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Wednesday, November 28, 2012



Imagine this. You find a fantastic looking book, selling itself as a mystery. You read the blurb and it sounds like your kind of thing. You are twenty pages in and there is the dead body of the Duchess of Roths lying on the stairs and six suspects standing around it. The police burst through the doors and you think, ‘right, now this is going to get interesting’, and as you turn the page, the butler comes out from the shadows and says, ‘Sorry, it was me. I socked her with this hammer because I love her and my love is totally unrequited’.

As far as any plot line goes, this would just about suck for a mystery novel. It would just about suck for any novel. As writers we all know the beginning is easy. We start chapter one with all the gusto and enthusiasm of a freshly fuelled steam engine, all cogs racing and coals burning. But then we get to the first real challenge, the big middle chunk when it simply feels like hard work and where the coal pile looks to be running a bit low. We may not hit it at page twenty like in the sample above, but I know when I got to thirty thousand words of my last novel I certainly hit the point where I considered typing something like the above just so it would all be over. Through the wilderness of the middle, the scary no-man’s-land with no directions, no map, and sometime as a writer, no idea, it is easy to get lost. So how is it that we keep the suspense and the tension rolling?

There are certain tools that as writer we can utilise in order to keep up the pace and keep the reader engaged. The most important rule, which the writer of the above piece had clearly forgotten is to hold something back. Holding back the identity of the killer is obvious, but what about holding something of the other characters back as well? Keep their motives a secret, and make the reader curious about what comes next. Give them snippets of information that makes them suspect something about a character, but keep the real truth hidden. This can be delivered fantastically as back story, and is the most effective tool as a writer that you have to give explanations for characters' present day behaviour. This can also help you tocreate unanswered questions, but for the characters not just for the reader. Play those characters off against each other and let the reader in on the secrets, but keep the other characters in the dark. It can be devastating to let a character travel down an unsuspecting and incorrect path when as the reader you know from your elevated viewpoint that he is making a terrible mistake.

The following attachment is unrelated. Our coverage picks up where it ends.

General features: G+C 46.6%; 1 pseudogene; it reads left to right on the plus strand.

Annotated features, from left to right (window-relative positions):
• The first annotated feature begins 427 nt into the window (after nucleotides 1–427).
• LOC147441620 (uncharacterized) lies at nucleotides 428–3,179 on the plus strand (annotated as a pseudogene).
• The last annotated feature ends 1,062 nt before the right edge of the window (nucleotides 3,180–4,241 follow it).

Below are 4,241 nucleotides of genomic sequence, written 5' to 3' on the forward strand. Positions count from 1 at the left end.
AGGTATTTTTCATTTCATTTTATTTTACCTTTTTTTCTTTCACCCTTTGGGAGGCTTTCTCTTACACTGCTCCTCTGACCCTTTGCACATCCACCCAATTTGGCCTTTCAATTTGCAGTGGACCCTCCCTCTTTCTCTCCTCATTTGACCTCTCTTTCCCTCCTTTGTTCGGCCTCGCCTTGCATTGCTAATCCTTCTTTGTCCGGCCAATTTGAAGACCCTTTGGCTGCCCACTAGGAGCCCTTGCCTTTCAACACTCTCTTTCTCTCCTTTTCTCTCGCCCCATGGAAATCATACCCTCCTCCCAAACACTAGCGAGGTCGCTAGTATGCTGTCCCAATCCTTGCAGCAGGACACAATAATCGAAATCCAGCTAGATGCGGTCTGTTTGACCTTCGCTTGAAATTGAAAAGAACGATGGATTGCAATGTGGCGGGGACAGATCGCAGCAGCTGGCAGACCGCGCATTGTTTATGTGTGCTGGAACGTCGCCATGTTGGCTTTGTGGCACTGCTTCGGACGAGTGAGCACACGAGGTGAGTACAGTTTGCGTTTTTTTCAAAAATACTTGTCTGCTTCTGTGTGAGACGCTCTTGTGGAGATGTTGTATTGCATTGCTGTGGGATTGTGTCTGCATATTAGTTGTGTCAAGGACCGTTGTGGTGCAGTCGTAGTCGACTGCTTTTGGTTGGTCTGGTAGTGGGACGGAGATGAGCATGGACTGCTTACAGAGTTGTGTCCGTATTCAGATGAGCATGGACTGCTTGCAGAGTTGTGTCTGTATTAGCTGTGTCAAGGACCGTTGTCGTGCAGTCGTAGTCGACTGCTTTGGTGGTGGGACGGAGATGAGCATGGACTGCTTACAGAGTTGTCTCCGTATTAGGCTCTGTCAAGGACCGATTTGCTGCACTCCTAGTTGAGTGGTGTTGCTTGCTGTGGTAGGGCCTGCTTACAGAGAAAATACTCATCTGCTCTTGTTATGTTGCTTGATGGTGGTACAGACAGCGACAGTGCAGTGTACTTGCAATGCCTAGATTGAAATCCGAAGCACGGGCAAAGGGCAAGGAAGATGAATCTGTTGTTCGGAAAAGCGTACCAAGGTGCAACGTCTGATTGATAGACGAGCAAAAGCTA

You also need to make the story mean something. If the character doesn’t care what happens why would he even get involved? Add in danger, but this doesn’t have to be end of the world apocalypse danger. Maybe the world won’t end, but his life, at least as he knows it should be in doubt. Make it believable. We have all seen the horror movie and all rolled our eyes when the blonde woman runs up the stairs instead of out of the door to safety whilst being chased by an axe wielding maniac. Make your characters real people with real brains. You do not want the reader to roll his eyes at your story or characters. Lastly, but by no means conclusively, make sure you write a kick ass plot. Make the story something that the readers cannot put down. Yes, prose is important. But could you really read two hundred pages of poetic prose about a person going to get the bus? No, I think is the answer.

If the author of ‘Murder in Roths’ had come up with some of these ideas, he could have written himself a pretty good who-done-it mystery novel. Only you can know what works for your plot line, and rules in writing are certainly not for me. However, if you keep some of these ideas in mind, you’ll have your readers drooling into page two hundred and fifty before you can say case solved.

Anyone who leaves a comment here will receive a free book token for my first book, The Loss of Deference.

About the Author:
Michelle was born and raised in a small historical town in the heart of England, but is now living in Cyprus and learning as much Greek as possible. She spent many years working in the NHS, doing on call hours that no amount of European laws can protect you against, and is now enjoying the more social and stress free life of the Mediterranean. This has enabled her to (finally) get her first novel, The Loss of Deference, published on the Kindle in June 2012, and be into the editing stage of book two (watch this space!). When she is not writing furiously about the darker side of life, you will find her hiking in the mountains, drinking frappe at the beach, or talking to herself in the kitchen in the style of an American celebrity chef. Just think Ina Garten.

Will Moreton and Daniel Fox have been best friends for almost their entire lives. Bound by a childhood secret, Will believes that he knows everything about his friend, until one winter's day when a devastating discovery leads him into a dark and terrifying conspiracy, where everybody has something to hide. The fight for survival has begun, but whom if anyone's life will be the same at the end. A journey of trust and betrayal, the reader is compelled to experience the limits of true friendship through a web of disturbing lies and truths.

The Loss of Deference is a gripping novel, where the writer carries the audience to an atmospheric climax, and where hope is found not only in the strongest of human bonds, but also the darkest corners of life.

1 comment:

  1. Sounds like an interesting book. I would love to live and learn Greek. Enjoy the time.
    debby236 at gmail dot com